Park Güell, a beautiful garden in Barcelona originally designed as a real estate venture, inspires reflection about failure
A beautiful garden complex sits on El Carmel hill in the Garcia district of Barcelona, Spain. Park Güell (pronounced “gway”) is a green space designed by famous Catalan Moderisme architect Antoni Gaudí. Its interesting architectural elements, tiled mosaics, gardens and views of the city attract thousands of visitors a year. But this is not what Park Güell was meant to be. It was originally a real estate venture. As a real estate venture, it was a spectacular failure.
Park Güell was meant to be a 30-acre, 60 residence gated community for Barcelona’s nouveaux riches. From 1900 to 1914, Gaudí planned and directed construction of the park for developer Eusebi Güell. There was to be a market hall, a terraced community meeting place, viaducts for automobiles and carriages, pedestrian pathways and parking garages. The venture was abandoned in 1914. Only two houses had been built. Complex conditions for the sale of plots, lack of a suitable transportation system and the exclusive nature of the development resulted in a lack of buyers. Gaudí lived there until 1925 in a show home he’d purchased in 1906. Güell lived on the property until 1918, in the mansion which was on the land when he bought it. The city bought the property in 1922.
I wonder what Güell and Gaudí would think if they saw the park today. Could they have ever imagined it would become what it is?
Every failure is a step to success. ∼William Whewell
Failure is defined as an outcome other than what was planned. We’re often told to view failures as lessons to learn from so we can move forward and try again. The experience may indeed give us better insight into what actions we need to take to achieve the desired result. But is that the only way to look at failure?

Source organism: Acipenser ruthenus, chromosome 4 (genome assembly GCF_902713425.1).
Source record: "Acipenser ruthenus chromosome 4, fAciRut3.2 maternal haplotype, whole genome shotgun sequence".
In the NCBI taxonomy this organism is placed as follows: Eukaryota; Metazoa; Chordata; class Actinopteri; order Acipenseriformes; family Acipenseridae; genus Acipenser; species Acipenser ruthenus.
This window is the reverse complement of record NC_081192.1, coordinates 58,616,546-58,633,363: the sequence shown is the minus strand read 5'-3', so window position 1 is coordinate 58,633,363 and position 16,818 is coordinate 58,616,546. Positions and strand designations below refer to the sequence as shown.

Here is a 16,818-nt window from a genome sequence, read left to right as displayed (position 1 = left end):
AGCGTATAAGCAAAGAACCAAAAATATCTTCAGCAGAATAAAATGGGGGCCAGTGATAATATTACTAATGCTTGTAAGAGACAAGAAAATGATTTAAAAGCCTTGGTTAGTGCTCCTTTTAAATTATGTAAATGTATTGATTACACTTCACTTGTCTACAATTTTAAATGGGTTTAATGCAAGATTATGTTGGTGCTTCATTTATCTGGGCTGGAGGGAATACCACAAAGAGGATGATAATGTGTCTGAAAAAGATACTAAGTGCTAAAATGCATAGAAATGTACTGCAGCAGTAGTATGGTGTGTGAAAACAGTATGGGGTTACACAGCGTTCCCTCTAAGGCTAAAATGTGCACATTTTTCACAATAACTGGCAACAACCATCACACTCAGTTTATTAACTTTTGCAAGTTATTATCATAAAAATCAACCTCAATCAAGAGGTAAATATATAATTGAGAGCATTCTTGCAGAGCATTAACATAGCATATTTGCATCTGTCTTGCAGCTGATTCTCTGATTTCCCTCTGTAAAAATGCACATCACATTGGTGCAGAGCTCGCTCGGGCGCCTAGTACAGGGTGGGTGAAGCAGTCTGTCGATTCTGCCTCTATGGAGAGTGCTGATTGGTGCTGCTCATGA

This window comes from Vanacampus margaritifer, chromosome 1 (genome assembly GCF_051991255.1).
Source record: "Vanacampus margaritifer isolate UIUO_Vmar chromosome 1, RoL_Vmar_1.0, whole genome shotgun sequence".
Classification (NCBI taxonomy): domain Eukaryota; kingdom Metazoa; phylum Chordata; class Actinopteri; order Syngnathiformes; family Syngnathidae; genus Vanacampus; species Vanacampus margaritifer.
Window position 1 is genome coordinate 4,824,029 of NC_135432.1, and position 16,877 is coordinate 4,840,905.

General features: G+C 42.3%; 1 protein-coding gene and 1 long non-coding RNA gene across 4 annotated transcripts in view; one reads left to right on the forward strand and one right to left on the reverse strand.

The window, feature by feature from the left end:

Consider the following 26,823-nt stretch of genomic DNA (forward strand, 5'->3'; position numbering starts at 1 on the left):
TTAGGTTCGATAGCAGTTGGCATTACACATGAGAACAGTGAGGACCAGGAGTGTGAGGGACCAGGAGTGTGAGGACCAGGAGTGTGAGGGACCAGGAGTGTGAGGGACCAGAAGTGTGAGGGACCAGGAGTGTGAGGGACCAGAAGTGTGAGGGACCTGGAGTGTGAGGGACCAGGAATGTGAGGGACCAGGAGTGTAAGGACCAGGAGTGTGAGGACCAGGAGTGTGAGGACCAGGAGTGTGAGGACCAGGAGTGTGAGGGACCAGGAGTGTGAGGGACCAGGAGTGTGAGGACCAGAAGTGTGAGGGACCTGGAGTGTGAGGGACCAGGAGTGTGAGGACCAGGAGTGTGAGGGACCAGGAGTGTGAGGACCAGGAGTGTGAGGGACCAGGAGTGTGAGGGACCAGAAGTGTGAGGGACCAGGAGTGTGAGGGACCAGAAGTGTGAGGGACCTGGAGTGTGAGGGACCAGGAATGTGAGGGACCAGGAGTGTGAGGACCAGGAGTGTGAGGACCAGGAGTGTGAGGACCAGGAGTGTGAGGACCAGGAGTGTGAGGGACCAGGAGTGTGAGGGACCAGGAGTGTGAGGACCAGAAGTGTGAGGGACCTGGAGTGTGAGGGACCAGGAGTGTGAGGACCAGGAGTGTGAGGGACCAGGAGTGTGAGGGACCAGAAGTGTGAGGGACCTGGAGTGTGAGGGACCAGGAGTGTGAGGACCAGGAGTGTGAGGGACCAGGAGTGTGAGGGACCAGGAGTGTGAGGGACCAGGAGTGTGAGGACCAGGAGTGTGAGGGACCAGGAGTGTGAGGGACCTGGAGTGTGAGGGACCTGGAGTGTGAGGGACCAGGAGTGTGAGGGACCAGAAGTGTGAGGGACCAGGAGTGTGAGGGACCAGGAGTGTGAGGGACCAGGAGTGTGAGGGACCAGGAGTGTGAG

I have not failed. I’ve just found 10,000 ways that won’t work. ∼Albert Einstein
Failure is a detour, not a dead-end street. ∼Zig Ziglar
Perhaps, instead of viewing outcomes other than planned as “failures”, we should think about them as opportunities or part of our overall journey. They may point out possibilities we never considered, both for helping us achieve the original planned outcome and for setting us on a new path, opening up new goals or revising our vision.
Mistakes are the portals of discovery. ∼James Joyce
Sometimes even our successes don’t unfold quite the way we expected. Maybe we should view successes and failures not as end points, but as forks in the road.
Should Park Güell be considered a failure? What tourist sites have you visited which once were considered failures?
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